Teaching a room full of student at different skill levels has vexed instructors for years. What is the best way to keep everyone progressing towards their next rank yet have the least number of instructors on the deck? How do you adjust your lesson when key student levels don’t show up thus sending your plan into a tailspin? Over the last decade, there has been a movement towards Phase Curriculum. Implementation of this concept has been perfected over the years and it helps the instructor plan his class better.
First, you must understand the concept. Phase Curriculum is a new paradigm for teaching and ranking. It disassociates material from the rank. So Technique 4 is no longer a Purple Belt technique. It is a technique in Phase 2. It also requires each rank to have the same amount of material. Phases don’t work in an increasing curve of material. Each rank must be teachable in the same time block – usually four months. In a sense, it remakes each Phase a college class.
Next you must understand how the concept is implemented. Each Phase is a block of time, say summer or fall. This block of time is assigned a Phase, like Phase 1 or Phase 4. These Phases are snippets of material that are the focus of instruction during that time period. When the time period or block ends, there is a rank test. Then the next Phase begins. If Phase 2 completes, then the next Phase is 3.
How does it equate to rank colors? This is where the concept gets tricky. Our first three ranks are Candidate ranks. These allow the new student to get comfortable with balance, terms and punching. They are very simple ranks – lower than beginner is – they are introductory sessions. For us, these classes remain the same, outside the Phase circuit.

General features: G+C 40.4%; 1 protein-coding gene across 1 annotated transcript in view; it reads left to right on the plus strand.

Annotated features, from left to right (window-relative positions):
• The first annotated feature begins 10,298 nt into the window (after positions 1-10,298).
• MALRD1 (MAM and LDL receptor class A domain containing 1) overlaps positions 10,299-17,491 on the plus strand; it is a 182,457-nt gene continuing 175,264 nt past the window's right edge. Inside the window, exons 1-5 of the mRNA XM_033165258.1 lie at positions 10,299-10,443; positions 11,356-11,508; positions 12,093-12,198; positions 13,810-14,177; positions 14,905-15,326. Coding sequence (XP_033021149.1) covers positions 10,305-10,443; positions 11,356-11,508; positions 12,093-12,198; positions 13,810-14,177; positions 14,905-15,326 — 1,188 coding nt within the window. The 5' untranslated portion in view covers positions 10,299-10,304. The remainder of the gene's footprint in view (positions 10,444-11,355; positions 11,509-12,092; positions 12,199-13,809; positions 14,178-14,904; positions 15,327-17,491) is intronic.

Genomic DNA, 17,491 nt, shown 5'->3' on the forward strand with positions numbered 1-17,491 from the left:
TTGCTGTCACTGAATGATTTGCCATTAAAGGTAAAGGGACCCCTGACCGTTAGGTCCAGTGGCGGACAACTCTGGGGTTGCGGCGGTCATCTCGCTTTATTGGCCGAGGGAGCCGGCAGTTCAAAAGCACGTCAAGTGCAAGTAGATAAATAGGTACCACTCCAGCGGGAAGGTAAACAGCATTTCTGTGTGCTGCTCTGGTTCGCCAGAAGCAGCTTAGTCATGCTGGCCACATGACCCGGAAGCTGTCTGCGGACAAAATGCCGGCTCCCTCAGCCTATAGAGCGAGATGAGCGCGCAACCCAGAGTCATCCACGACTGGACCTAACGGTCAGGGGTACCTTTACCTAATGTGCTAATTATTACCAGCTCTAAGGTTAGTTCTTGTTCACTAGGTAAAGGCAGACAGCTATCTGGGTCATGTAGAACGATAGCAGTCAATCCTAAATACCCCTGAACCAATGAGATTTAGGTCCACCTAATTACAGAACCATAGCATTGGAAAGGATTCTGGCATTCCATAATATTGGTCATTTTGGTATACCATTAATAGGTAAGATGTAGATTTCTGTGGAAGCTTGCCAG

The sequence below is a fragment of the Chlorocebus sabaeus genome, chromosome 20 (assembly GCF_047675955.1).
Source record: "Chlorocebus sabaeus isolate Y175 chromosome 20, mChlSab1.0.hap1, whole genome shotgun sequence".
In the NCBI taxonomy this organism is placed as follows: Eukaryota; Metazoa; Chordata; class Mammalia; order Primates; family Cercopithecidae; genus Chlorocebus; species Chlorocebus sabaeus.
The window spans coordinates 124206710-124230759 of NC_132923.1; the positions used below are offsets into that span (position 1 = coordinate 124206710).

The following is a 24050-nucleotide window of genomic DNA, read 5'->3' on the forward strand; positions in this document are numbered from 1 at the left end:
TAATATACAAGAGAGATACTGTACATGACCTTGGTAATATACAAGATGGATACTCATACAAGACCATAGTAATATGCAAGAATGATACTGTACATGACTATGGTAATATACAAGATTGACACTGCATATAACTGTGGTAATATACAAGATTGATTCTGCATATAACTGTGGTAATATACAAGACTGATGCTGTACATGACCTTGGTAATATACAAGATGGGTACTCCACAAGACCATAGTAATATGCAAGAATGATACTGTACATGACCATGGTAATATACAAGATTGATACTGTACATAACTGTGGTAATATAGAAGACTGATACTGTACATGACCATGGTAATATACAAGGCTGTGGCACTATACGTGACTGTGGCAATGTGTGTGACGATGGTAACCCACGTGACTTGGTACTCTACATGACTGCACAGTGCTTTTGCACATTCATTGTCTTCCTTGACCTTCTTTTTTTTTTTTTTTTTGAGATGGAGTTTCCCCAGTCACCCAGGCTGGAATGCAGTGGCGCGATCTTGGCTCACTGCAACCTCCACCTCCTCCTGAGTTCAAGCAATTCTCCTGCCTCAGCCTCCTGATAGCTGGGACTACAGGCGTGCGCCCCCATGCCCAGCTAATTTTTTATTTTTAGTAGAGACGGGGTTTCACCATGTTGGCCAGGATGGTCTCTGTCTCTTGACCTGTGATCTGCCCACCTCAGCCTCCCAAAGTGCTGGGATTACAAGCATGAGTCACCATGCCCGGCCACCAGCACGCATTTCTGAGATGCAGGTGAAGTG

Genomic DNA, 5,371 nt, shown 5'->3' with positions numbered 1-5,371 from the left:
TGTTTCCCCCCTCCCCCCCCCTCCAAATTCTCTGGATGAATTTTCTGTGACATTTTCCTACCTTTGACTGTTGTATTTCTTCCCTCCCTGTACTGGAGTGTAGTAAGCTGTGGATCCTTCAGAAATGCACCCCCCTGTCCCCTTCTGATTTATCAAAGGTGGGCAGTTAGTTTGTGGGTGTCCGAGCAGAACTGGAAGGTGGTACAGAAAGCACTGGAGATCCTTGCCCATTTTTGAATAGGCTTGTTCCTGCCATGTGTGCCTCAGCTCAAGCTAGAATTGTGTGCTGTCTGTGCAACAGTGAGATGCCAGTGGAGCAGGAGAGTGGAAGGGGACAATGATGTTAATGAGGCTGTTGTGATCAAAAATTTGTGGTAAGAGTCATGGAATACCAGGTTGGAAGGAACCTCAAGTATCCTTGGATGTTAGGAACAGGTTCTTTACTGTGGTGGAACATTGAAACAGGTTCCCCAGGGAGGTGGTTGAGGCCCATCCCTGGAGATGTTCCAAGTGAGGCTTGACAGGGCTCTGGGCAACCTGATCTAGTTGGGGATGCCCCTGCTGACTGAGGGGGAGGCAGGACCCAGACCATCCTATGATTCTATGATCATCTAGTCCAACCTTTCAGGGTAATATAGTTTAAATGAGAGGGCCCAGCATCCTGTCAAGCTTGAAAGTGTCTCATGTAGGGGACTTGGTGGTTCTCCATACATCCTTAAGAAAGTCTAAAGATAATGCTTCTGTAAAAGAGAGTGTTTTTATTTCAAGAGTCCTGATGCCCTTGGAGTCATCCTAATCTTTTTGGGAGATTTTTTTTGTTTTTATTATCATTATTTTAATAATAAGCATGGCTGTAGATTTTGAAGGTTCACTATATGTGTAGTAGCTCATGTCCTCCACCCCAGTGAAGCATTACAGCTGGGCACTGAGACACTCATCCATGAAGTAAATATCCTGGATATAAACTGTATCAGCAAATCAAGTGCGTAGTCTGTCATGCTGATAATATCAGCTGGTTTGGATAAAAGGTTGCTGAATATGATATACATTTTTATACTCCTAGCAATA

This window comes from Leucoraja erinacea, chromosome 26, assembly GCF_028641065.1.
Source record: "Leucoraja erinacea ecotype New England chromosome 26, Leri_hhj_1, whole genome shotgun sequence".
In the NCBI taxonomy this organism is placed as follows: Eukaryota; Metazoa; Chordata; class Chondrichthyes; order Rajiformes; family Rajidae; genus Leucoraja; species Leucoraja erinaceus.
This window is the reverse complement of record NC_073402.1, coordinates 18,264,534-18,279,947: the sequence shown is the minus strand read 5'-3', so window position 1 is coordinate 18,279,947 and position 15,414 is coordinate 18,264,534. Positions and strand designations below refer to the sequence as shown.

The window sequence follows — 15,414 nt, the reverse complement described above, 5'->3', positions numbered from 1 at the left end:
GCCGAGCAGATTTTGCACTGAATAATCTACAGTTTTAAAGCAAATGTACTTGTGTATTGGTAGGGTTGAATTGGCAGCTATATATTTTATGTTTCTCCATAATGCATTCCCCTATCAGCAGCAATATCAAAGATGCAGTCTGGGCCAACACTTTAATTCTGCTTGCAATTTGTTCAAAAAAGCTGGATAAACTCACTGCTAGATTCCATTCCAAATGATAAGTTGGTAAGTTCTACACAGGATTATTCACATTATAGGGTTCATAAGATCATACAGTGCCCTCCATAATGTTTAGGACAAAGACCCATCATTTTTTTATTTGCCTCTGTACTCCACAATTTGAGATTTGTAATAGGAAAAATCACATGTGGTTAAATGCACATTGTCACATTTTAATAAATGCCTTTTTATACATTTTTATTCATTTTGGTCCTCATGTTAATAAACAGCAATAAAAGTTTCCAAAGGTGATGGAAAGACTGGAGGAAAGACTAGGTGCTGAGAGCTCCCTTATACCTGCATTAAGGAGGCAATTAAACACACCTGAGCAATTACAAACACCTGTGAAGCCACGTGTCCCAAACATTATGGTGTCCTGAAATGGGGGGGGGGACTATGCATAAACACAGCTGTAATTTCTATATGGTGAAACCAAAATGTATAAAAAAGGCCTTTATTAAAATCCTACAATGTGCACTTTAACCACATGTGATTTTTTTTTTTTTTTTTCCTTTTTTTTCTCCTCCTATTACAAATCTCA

We start the Phase Curriculum at Purple belt. The former Second Purple material is now Phase 1. First Purple material is now Phase 2, and so on. After you graduate from the introductory cycle, thus you are Purple Belt; you join the Beginner class. Most likely, they are not on Phase 1. Regardless, you join the class and learn say Phase 4 material. Normally, that’s Blue belt material. However, at the end of the cycle, you get promoted to your next rank. You still need Phases 1-3 before you can change classes. The next Phase is 1, and now you learn that material. Other students who finished all the Phases at this level are now Green Belt and move to the Intermediate class.
The classes are divided into ability ranges, namely Beginner, Intermediate and Advanced. This equates to Purple-Blue belts, Green-Brown belts, and Black belts. This prevents a new Purple belt from learning difficult Brown belt material. The difference between Purple and Blue belt material is minimal so learning that material “out of order” shouldn’t be an issue. And “out of order” is really a subjective decision anyway. Someone long ago decided to do it that way and poof, it’s “traditional”.
By the time you reach your Black Belt test, you still have all the same material as if you went “in order”. But it has tremendous benefits for the instructor. Now, he only has to prepare for one “level” of material. Everyone in the same class is learning exactly the same thing. The three higher-ranking folks aren’t learning a different kata from the lower ranking folks. Everyone can work together on the same thing at the same time. Now the instructor doesn’t have to split his or her time between two or three groups in the same class. The instructor devotes their full time to all the students at the same time. This is much more efficient.
Here are the highlights of Phase Curriculum. First, classes are divided by similar skill-levels and everyone learns the same material at the same time. Next, those that complete each segment can advanced to the next skill level class, or stay in the class for the next phase. Rank is measured by time and material, but the material is not bound to a particular rank. Finally, by Black Belt, all material is covered.
That’s Phase Curriculum in a nutshell. Its benefits to you are more instructor time and regular advancement dates …and a less stressed instructor.